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141. Croatian Journal of Philosophy: Volume > 13 > Issue: 3
Georg Spielthenner On Practical Reasoning under Ignorance
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The purpose of this paper is to present an account of practical reasoning under ignorance—i.e., reasoning under conditions where the available information is so uninformative that we cannot assign probabilities to the outcomes of our options. The account shows that such reasoning need not rely on implausible principles (e.g. the maximin principle), but can nevertheless be logically valid. Put differently, I attempt to show that we can reason in a logically correct manner even if we do not know what the outcomes of our options are or how likely these outcomes are. The proposed approach is applicable to unidimensional and multidimensionalpractical reasoning, and it is therefore useful for analysing real-life decision problems found in a wide variety of choice situations. Its application requires only that an agent has some basic knowledge of propositional logic. To achieve the aim of the article, I first outline when practical reasoning can be said to be logically valid. Section 2 applies the approach to unidimensional reasoning and Section 3 shows how an agent can build up n-dimensional reasoning under ignorance in a logically correct way.
142. Croatian Journal of Philosophy: Volume > 13 > Issue: 3
Jörgen Sjögren, Christian Bennet The Viability of Social Constructivism as a Philosophy of Mathematics
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Attempts have been made to analyse features in mathematics within a social constructivist context. In this paper we critically examine some of those attempts recently made with focus on problems of the objectivity, ontology, necessity, and atemporality of mathematics. Our conclusion is that these attempts fare no better than traditional alternatives, and that they, furthermore, create new problems of their own.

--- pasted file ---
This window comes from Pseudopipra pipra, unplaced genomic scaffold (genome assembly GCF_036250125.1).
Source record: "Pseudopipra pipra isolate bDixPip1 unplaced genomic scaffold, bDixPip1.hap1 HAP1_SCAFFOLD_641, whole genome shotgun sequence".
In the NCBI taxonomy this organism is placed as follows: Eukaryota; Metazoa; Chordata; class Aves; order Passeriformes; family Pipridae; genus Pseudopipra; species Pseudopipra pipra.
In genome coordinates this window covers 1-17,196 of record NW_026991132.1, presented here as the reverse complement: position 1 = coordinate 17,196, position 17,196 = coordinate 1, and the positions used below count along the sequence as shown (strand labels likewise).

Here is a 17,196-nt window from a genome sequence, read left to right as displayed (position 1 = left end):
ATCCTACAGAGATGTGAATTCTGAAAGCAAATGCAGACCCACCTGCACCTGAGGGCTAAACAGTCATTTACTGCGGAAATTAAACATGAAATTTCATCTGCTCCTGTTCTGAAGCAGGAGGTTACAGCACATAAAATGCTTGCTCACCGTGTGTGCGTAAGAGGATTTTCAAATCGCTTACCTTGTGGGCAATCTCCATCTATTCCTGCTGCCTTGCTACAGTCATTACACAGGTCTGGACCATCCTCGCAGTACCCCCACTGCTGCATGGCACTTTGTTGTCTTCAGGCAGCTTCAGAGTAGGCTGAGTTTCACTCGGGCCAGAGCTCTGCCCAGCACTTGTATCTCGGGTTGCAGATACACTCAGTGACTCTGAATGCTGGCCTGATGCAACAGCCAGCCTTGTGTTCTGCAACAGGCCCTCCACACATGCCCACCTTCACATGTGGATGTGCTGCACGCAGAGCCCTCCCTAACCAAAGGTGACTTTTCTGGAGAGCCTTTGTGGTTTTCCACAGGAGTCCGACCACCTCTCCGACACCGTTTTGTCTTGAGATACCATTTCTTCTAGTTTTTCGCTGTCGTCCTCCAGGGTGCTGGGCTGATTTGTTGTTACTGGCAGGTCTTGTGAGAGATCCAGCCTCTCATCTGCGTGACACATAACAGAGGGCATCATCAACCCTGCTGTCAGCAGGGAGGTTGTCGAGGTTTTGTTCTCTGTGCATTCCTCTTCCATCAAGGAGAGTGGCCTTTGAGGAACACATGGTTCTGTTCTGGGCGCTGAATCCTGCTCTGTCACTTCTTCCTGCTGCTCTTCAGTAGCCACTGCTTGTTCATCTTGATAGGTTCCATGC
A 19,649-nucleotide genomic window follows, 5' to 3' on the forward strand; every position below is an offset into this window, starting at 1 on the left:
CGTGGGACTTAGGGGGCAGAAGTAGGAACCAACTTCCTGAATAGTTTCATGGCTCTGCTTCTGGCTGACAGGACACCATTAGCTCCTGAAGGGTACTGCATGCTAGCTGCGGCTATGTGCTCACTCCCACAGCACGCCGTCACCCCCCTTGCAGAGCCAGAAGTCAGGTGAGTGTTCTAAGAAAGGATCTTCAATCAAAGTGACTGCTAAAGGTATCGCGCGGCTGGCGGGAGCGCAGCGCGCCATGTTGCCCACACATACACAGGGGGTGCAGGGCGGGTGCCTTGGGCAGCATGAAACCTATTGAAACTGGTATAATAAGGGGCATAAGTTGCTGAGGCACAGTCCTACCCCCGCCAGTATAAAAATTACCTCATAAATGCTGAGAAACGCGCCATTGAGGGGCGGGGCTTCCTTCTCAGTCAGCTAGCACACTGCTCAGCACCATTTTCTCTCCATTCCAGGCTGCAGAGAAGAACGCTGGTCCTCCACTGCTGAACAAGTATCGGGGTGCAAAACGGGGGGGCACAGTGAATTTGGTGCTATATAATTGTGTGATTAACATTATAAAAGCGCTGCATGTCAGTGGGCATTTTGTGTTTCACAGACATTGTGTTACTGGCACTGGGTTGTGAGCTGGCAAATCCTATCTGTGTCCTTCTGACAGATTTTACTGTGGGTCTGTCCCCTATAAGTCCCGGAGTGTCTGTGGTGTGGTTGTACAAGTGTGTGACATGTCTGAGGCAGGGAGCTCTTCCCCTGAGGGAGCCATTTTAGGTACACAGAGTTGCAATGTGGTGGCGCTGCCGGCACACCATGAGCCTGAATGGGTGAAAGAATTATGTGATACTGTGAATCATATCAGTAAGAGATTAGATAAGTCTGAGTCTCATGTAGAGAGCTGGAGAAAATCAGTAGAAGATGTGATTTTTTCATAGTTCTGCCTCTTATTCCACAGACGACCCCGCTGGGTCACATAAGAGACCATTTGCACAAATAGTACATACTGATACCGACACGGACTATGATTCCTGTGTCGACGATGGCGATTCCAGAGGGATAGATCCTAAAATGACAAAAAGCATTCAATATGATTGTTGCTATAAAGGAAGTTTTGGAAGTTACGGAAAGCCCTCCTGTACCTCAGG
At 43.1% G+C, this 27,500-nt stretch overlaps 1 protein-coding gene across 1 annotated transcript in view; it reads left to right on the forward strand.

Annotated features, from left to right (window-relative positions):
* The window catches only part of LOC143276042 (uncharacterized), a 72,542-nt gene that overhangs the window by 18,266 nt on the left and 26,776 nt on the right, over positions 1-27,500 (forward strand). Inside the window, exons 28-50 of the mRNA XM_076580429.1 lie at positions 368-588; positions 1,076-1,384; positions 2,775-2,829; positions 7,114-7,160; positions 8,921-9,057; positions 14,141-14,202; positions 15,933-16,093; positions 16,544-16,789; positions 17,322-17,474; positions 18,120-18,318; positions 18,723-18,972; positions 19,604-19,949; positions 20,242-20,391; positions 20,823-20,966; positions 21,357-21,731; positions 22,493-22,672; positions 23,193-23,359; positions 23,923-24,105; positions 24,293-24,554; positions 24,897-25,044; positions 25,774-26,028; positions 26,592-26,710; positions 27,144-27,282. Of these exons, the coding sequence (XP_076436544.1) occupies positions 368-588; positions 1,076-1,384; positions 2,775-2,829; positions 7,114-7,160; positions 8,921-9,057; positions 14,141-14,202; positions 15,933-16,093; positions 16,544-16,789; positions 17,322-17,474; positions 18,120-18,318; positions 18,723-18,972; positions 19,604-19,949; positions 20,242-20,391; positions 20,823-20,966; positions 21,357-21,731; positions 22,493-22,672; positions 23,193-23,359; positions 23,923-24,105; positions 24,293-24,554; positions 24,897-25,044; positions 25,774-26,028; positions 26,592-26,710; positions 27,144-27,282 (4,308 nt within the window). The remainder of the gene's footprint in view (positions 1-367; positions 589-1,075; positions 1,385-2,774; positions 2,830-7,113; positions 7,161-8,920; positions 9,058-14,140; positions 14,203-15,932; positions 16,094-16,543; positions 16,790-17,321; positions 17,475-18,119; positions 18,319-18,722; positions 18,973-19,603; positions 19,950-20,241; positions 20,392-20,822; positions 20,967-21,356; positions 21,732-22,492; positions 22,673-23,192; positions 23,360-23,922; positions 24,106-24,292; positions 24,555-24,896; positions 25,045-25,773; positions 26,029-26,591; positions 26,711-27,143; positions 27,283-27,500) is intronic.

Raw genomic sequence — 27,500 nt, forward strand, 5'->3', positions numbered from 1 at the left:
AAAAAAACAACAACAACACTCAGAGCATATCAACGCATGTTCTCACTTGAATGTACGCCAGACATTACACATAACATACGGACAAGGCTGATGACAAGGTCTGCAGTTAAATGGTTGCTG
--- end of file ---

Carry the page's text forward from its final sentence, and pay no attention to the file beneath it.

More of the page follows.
143. Croatian Journal of Philosophy: Volume > 14 > Issue: 1
Heimir Geirsson Moral Twin Earth, Intuitions, and Kind Terms
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Horgan and Timmons, with their Moral Twin Earth arguments, argue that the new moral realism falls prey to either objectionable relativism or referential indeterminacy. The Moral Twin Earth thought experiment on which the arguments are based relies in crucial ways on the use of intuitions. First, it builds on Putnam’s well-known Twin Earth example and the conclusions drawn from that about the meaning of kind names. Further, it relies on the intuition that were Earthers and Twin Earthers to meet, they would be able to have genuine moral disagreements. I will argue that the similarities with Putnam’s thought experiment are questionable and so the reliance on Putnam-like intuitions is questionable. I will then further argue that even if we accept the intuitions that Horgan and Timmons rely on, the anti-realist conclusion is not warranted due to there being more to the meaning of kind terms than the argument assumes. Once we develop the meaning of kind terms further we can acknowledge both that Earthers and Twin Earthers refer to different properties with their moral terms, and that in spite of that they can have a substantive disagreement due to a shared meaning component.
144. Croatian Journal of Philosophy: Volume > 14 > Issue: 1
Matt Sleat A Defence of the Radical Version of the Asymmetry Objection to Political Liberalism
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This article seeks to make two significant contributions to the debate surrounding the asymmetry objection to political liberalism. The first is to distinguish between and explicate moderate and radical versions of the asymmetry objection as two discrete forms that this criticism can take. The second contribution is to defend the radical version of the asymmetry objection as a serious challenge to political liberalism. It does this by arguing that the commitment to reciprocity that underpins the principle of legitimacy can be the subject of reasonable disagreement, which therefore undermines the asymmetry central to political liberalism between the legitimacy of being able to coerce compliance with principles of right but not principles of the good on the grounds that the latter can be the subject of reasonable disagreement whereas the former cannot.
145. Croatian Journal of Philosophy: Volume > 14 > Issue: 1
Timothy J. Nulty Hubert Dreyfus and the Last Myth of the Mental